Cremation is becoming more and more popular and is an alternative to traditional funerals and in-ground burials .Here are five things you should know about cremation.
1. During cremation, the body is not incinerated by fire.
This is a common myth, that during cremation, the body is consumed by fire. What actually happens in the cremation chamber is that the body is exposed to very high temperatures in a specially designed brick chamber which reduces the body to gases and bone fragments. The body actually never comes in direct contact with the flames. So, your loved one is never actually burned. Water cremation aka natural cremation is also available in 10 states and costs about the same as flame based cremation.
2. Cremation is not a lot less expensive than a traditional burial.
This is a commonly held myth about cremation and it is not true. You may save money by not buying a cemetery plot. You’ll also save money by not embalming and using dry ice or refrigeration if there is no viewing. You won’t have to purchase a traditional metal or wooden casket and you won’t be paying the hourly visitation charges if you choose direct cremation. However, direct cremation will still cost you from $800 to $1,000 minimum. And, many families change their minds. When they realize that no one will get a chance to say goodbye, they decide to embalm and have a visitation service before the cremation so everyone can pay their respects to the deceased. Many families will also choose to bury the ashes in a cemetery plot or a columbarium and have a memorial service after. These are all good choices but remember these extra services all add up and your cremation bill can be as large as if you had a traditional burial.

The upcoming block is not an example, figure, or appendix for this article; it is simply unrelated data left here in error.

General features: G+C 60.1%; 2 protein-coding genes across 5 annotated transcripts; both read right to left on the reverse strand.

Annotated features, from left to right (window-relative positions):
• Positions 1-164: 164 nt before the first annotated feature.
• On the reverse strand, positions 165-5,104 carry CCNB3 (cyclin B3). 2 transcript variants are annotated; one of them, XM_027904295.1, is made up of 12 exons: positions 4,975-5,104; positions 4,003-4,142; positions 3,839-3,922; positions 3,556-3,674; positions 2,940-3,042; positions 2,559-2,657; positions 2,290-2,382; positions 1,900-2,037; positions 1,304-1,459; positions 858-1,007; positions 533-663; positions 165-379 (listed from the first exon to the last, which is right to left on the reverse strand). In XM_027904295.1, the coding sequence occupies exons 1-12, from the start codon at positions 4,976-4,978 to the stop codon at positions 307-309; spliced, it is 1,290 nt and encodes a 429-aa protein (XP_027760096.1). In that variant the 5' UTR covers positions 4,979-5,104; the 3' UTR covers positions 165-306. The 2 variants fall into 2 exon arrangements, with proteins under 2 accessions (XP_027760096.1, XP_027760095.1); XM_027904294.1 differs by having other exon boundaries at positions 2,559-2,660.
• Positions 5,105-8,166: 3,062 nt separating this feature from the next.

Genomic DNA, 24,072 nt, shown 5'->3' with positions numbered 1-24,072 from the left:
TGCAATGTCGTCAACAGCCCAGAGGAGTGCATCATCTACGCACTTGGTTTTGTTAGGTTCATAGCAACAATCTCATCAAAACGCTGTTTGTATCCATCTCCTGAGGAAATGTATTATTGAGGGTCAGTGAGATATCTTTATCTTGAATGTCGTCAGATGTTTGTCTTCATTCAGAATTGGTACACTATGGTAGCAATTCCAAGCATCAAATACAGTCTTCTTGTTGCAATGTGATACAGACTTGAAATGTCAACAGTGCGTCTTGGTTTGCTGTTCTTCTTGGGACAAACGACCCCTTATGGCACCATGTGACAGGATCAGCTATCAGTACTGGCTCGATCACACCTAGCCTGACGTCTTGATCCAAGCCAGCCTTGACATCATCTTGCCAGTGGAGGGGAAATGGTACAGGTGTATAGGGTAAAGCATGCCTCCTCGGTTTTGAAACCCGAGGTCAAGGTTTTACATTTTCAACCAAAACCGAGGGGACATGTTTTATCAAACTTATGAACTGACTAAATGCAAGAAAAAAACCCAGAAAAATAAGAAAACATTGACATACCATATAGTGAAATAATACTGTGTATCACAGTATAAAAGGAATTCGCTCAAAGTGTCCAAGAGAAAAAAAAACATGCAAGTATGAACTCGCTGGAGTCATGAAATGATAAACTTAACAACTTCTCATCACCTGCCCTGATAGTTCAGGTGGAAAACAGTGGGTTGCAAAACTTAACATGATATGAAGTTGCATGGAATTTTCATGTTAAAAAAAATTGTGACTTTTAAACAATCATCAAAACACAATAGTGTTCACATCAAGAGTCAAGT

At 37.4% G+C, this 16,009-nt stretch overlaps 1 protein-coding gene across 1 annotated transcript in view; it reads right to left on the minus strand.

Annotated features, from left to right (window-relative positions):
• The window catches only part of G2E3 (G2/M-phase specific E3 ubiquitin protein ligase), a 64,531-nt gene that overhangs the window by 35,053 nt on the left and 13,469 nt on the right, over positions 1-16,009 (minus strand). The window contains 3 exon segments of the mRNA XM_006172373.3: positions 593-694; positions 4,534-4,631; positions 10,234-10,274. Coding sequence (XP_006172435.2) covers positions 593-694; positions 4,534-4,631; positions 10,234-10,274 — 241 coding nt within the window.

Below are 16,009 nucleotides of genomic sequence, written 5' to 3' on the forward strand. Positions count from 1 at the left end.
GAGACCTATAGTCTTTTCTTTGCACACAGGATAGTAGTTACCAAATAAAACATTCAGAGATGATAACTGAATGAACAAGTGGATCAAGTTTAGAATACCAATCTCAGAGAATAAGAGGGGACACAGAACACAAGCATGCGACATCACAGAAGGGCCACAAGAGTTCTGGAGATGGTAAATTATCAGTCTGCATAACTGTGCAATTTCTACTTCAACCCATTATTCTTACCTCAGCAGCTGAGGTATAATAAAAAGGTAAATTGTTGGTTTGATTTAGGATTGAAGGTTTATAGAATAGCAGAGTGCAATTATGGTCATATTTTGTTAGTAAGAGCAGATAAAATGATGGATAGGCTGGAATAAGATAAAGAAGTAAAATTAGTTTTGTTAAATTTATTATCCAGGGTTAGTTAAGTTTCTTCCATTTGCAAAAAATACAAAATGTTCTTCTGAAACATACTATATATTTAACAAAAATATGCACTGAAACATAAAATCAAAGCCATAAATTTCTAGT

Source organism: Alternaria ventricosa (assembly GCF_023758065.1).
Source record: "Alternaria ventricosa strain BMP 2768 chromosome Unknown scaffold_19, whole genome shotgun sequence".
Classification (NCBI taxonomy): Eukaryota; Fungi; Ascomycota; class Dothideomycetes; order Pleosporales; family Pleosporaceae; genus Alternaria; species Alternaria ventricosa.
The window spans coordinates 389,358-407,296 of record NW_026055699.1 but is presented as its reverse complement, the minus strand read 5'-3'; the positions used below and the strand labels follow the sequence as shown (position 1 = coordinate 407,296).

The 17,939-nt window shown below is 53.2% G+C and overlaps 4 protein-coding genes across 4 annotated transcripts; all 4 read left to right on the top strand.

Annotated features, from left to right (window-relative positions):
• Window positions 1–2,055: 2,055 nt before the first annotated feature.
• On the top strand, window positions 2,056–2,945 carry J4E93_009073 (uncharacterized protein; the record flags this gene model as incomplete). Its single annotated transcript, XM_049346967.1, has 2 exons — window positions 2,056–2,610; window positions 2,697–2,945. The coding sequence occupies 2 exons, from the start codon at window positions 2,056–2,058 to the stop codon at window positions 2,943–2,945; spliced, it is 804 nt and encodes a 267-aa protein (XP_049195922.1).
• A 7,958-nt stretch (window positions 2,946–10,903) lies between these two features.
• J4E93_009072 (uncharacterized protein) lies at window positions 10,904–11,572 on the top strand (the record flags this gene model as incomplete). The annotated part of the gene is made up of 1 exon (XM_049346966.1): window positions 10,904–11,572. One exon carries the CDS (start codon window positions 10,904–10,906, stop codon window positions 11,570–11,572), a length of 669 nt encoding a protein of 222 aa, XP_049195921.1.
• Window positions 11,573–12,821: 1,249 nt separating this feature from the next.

3. If you choose cremation, you still need a casket.
Unless you choose a visitation you won’t need a traditional casket, which is one of the most expensive funeral items that you could purchase. You will have to purchase an alternative casket which is a plain wooden box or a sturdy cardboard container for the body to be placed in and cremated. This is a law and although this is not an expensive item, it must be purchased. If you choose a visitation before the cremation, your alternative casket can be placed inside of a rental casket and a rental fee for this casket will also be charged.
4. Cremated remains are not actually ashes.
“Ashes” is a word that people use to refer to the cremains of the deceased, but in reality they do not resemble ashes at all. The actual cremains are bone fragments which are ground into a fine greyish sand like substance. The cremains are put into an urn and returned to the family. They can then be buried, scattered or displayed in the home as a few examples.
5. The “ashes” can never get mixed up after the cremation process.
This is next to impossible due to the “chain of custody” that takes place from start to finish. The deceased body is given a unique ID tag that remains with the body from the removal process at the place of death to the final urn that the cremains will be delivered in. Funeral homes and crematories are very strict about this “chain of custody” and it is standard practice to check the ID tags at every step of the cremation process. It is also the law in every state to protect the final remains of the deceased.
Whether you choose cremation, traditional burial or another form of final disposition, honoring the last wishes of your loved one is all that matters.
Nancy Burban 2013